May 10, 2010
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It’s a simple concept really. Take four babies (Namibia, Mongolia, Japan and the USA) and film there first year on earth. What ensues is incredibly cute and fascinating. Technically a French film, there is no narration and no subtitles. The moments filmed easily speak for themselves.
It is amazing how intimate the scenes feel and how mature these babies seem to be. There are moments in the film in which they appear to be nothing more than tiny adults with a language all their own. The other layer is that this film can be viewed as simply a portrait of four babies, or one can analyze the different cultures and atmosphere they are raised in. I loved the movie, personally. It gives you a sense of what it feels like to be a new parent. The goods times may take the bulk of the film, but a baby in distress also pops up from time to time.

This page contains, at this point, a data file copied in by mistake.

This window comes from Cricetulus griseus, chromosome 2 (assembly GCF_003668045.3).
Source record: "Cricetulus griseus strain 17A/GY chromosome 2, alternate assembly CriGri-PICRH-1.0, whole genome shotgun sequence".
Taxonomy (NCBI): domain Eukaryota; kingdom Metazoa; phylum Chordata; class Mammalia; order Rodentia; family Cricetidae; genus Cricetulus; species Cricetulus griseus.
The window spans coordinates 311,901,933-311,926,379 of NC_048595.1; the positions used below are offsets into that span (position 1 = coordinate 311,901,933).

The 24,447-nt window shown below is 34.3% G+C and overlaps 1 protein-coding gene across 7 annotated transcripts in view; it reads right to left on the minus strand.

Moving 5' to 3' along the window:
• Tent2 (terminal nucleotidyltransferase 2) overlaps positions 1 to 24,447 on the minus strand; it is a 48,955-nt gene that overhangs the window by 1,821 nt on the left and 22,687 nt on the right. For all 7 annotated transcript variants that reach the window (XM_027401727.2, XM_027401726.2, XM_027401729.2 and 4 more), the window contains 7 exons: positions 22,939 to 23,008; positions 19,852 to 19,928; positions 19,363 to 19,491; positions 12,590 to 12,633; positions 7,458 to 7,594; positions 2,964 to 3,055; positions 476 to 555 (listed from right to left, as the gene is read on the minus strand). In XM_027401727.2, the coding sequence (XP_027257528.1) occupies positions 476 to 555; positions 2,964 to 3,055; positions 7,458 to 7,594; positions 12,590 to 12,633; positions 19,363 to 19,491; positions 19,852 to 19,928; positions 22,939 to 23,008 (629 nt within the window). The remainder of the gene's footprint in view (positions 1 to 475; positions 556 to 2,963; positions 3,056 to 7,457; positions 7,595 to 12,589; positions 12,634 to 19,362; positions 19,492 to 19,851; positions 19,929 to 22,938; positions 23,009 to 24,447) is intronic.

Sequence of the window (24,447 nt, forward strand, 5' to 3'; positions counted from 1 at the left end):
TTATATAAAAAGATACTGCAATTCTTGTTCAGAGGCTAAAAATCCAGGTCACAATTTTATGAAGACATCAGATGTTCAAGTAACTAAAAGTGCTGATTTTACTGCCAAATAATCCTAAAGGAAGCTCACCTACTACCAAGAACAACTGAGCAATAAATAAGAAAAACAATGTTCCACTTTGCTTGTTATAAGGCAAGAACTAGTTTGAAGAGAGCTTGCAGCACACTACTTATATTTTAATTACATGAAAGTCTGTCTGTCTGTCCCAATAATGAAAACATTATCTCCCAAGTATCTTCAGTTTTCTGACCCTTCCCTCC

Having watched it, I want to own this movie. Behind the novelty of a baby documentary, it’s very well shot. Many of the moments captured on film feel almost too intimate to stand, as if we are almost voyeuristic. The director does an excellent showing these babies lives without getting involved. The detachment the director has allows us a sense of ease, reinforcing the fourth wall in this case. If you like babies, you’ll love this movie. 4 out of 5 stars.